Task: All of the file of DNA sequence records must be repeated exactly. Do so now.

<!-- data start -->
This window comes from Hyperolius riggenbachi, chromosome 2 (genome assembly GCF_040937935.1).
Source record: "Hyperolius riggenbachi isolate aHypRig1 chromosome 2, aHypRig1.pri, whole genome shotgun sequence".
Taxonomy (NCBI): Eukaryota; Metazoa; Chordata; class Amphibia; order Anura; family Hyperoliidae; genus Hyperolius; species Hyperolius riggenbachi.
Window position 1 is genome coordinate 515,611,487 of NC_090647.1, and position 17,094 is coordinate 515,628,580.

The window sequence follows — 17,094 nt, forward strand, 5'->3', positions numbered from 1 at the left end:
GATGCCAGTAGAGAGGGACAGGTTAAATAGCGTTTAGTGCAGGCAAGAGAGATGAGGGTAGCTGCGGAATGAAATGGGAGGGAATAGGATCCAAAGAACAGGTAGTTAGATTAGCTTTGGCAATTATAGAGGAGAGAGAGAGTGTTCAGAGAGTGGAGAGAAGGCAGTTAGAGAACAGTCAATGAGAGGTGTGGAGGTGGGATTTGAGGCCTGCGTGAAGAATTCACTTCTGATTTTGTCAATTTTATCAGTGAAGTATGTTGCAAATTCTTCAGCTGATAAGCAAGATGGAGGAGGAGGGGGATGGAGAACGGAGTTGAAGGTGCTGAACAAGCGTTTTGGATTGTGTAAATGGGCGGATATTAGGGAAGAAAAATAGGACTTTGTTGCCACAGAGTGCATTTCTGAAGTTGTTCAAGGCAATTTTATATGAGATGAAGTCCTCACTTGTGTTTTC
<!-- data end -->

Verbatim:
This window comes from Hyperolius riggenbachi, chromosome 2 (genome assembly GCF_040937935.1).
Source record: "Hyperolius riggenbachi isolate aHypRig1 chromosome 2, aHypRig1.pri, whole genome shotgun sequence".
Taxonomy (NCBI): Eukaryota; Metazoa; Chordata; class Amphibia; order Anura; family Hyperoliidae; genus Hyperolius; species Hyperolius riggenbachi.
Window position 1 is genome coordinate 515,611,487 of NC_090647.1, and position 17,094 is coordinate 515,628,580.

The window sequence follows — 17,094 nt, forward strand, 5'->3', positions numbered from 1 at the left end:
GATGCCAGTAGAGAGGGACAGGTTAAATAGCGTTTAGTGCAGGCAAGAGAGATGAGGGTAGCTGCGGAATGAAATGGGAGGGAATAGGATCCAAAGAACAGGTAGTTAGATTAGCTTTGGCAATTATAGAGGAGAGAGAGAGTGTTCAGAGAGTGGAGAGAAGGCAGTTAGAGAACAGTCAATGAGAGGTGTGGAGGTGGGATTTGAGGCCTGCGTGAAGAATTCACTTCTGATTTTGTCAATTTTATCAGTGAAGTATGTTGCAAATTCTTCAGCTGATAAGCAAGATGGAGGAGGAGGGGGATGGAGAACGGAGTTGAAGGTGCTGAACAAGCGTTTTGGATTGTGTAAATGGGCGGATATTAGGGAAGAAAAATAGGACTTTGTTGCCACAGAGTGCATTTCTGAAGTTGTTCAAGGCAATTTTATATGAGATGAAGTCCTCACTTGTGTTTTC